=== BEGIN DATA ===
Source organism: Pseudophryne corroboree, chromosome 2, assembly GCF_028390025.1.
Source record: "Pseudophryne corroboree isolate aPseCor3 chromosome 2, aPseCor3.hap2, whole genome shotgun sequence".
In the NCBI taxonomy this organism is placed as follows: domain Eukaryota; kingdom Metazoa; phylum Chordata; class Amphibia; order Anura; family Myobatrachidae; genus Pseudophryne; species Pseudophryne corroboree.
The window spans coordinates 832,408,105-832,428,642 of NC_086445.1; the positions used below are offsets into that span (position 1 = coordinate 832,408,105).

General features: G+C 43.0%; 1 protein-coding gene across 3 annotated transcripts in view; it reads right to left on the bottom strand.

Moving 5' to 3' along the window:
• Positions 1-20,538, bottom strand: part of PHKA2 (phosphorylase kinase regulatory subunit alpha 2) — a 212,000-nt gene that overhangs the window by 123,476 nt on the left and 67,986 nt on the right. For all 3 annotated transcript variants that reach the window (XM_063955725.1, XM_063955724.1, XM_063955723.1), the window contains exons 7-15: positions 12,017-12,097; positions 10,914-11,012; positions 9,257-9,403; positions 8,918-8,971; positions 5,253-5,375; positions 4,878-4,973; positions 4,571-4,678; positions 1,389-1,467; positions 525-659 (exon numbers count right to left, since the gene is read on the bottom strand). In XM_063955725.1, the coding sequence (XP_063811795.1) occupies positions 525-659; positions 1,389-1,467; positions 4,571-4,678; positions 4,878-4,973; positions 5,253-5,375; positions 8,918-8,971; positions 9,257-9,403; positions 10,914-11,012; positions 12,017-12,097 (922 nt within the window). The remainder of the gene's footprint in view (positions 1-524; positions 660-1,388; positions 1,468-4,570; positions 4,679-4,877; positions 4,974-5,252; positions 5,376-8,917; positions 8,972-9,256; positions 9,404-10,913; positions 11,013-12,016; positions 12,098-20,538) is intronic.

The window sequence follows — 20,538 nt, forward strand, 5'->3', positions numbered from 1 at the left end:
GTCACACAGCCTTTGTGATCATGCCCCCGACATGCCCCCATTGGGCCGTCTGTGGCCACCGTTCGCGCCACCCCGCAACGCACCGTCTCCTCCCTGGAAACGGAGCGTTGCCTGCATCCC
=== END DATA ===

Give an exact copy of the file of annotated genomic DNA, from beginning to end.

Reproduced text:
Source organism: Pseudophryne corroboree, chromosome 2, assembly GCF_028390025.1.
Source record: "Pseudophryne corroboree isolate aPseCor3 chromosome 2, aPseCor3.hap2, whole genome shotgun sequence".
In the NCBI taxonomy this organism is placed as follows: domain Eukaryota; kingdom Metazoa; phylum Chordata; class Amphibia; order Anura; family Myobatrachidae; genus Pseudophryne; species Pseudophryne corroboree.
The window spans coordinates 832,408,105-832,428,642 of NC_086445.1; the positions used below are offsets into that span (position 1 = coordinate 832,408,105).

General features: G+C 43.0%; 1 protein-coding gene across 3 annotated transcripts in view; it reads right to left on the bottom strand.

Moving 5' to 3' along the window:
• Positions 1-20,538, bottom strand: part of PHKA2 (phosphorylase kinase regulatory subunit alpha 2) — a 212,000-nt gene that overhangs the window by 123,476 nt on the left and 67,986 nt on the right. For all 3 annotated transcript variants that reach the window (XM_063955725.1, XM_063955724.1, XM_063955723.1), the window contains exons 7-15: positions 12,017-12,097; positions 10,914-11,012; positions 9,257-9,403; positions 8,918-8,971; positions 5,253-5,375; positions 4,878-4,973; positions 4,571-4,678; positions 1,389-1,467; positions 525-659 (exon numbers count right to left, since the gene is read on the bottom strand). In XM_063955725.1, the coding sequence (XP_063811795.1) occupies positions 525-659; positions 1,389-1,467; positions 4,571-4,678; positions 4,878-4,973; positions 5,253-5,375; positions 8,918-8,971; positions 9,257-9,403; positions 10,914-11,012; positions 12,017-12,097 (922 nt within the window). The remainder of the gene's footprint in view (positions 1-524; positions 660-1,388; positions 1,468-4,570; positions 4,679-4,877; positions 4,974-5,252; positions 5,376-8,917; positions 8,972-9,256; positions 9,404-10,913; positions 11,013-12,016; positions 12,098-20,538) is intronic.

The window sequence follows — 20,538 nt, forward strand, 5'->3', positions numbered from 1 at the left end:
GTCACACAGCCTTTGTGATCATGCCCCCGACATGCCCCCATTGGGCCGTCTGTGGCCACCGTTCGCGCCACCCCGCAACGCACCGTCTCCTCCCTGGAAACGGAGCGTTGCCTGCATCCC